If you’ve been flipping through our range of microphones, you’ve probably come across the terms ‘electret’ and ‘true condenser’. But what’s the difference? And are ‘real’ condenser microphones always better than electret microphones, like the name suggests? In this blog, we’ll explain it all.
- Electret Microphones: They’re Everywhere
- What’s an Electret Condenser Microphone?
- True Condenser
- The End of the Electret Microphone?
- See also…
Electret Microphones: They’re Everywhere
You can find electret microphones everywhere: in your phone, in your laptop, in the intercom system of your flat, and even the walkie-talkie that you see cops barking into in every action film ever only works because of an electret microphone. So what are they? Electret microphones are relatively cheap to produce and can be as small as you need them to be, which is why clip-on microphones and headset microphones also belong to the electret family. However, while the electret microphone is a kind of condenser microphone, they are slightly different.
What’s an Electret Condenser Microphone?
The difference between a normal condenser microphone and an electret microphone lies in the way that the electrical field between the diaphragm and back plate is generated. With a standard ‘true condenser’ microphone, this happens via an external power source which will usually be phantom power (so the 48 Volt phantom power supplied by most of the microphone inputs of mixers and audio interfaces). With an electret microphone, the back plate and diaphragm are both coated with a thin magnetic layer so it requires no external power source to generate an electric field. Another term for an electret microphone is a ‘permanently polarized condenser’ or ‘permanently biassed condenser’. However, electret microphones do feature an internal preamp, which does need power – but just a couple of volts. As such, electret condenser microphones can easily be powered by a battery or the input of your phone, laptop or camera.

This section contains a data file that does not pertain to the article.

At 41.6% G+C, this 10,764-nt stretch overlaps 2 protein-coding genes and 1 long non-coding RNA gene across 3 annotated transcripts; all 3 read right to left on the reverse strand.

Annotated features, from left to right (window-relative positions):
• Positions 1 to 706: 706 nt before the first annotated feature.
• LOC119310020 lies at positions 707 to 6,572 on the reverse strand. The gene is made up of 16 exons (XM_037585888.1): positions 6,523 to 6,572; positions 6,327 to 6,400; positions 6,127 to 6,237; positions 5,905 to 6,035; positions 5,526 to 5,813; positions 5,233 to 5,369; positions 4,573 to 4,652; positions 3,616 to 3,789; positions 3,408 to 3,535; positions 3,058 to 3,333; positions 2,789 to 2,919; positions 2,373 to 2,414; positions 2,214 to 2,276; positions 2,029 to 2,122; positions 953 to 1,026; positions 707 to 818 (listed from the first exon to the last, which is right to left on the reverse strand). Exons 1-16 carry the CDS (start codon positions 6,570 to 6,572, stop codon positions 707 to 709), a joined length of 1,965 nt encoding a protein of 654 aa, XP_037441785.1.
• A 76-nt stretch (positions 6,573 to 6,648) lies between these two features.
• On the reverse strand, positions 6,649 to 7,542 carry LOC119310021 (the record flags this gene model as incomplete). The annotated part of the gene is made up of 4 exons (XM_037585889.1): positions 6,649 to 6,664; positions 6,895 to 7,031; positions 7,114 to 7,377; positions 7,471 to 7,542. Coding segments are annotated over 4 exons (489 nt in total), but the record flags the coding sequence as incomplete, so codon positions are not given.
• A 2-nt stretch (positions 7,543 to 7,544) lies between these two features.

The sound of early electret microphones left a lot to be desired. This was mainly because the magnetic layer made the diaphragm a lot thicker than the diaphragm of a condenser microphone. The result was dull and dead sound and a really low sensitivity level. At some point, the magnet would also wear out altogether and at that point, the microphone was dead forever. Because of the bad reputation of first-generation electret microphones, companies that manufactured high-end studio microphones were forced to distance themselves from the ‘electret family’. How did they do it? By introducing the ‘true condenser’.
The End of the Electret Microphone?
Since their first shaky incarnations, electret microphones have come a long way, one of the milestones being the ‘back electret’, where the backplate is magnetically charged, leaving the diaphragm free of any magnetic coating. Ever since this development came about, electret microphones could be fitted with the same ultra-thin diaphragms as the ‘true condenser’ variants. Names like DPA, Audio-Technica and AKG make high-quality electret condenser microphones that are just as good as so-called ‘true condenser’ microphones. Meanwhile, Neumann still swears by true condenser microphones, simply because the technique makes it easier to fabricate the frequency response, which is an essential feature of matched pairs.
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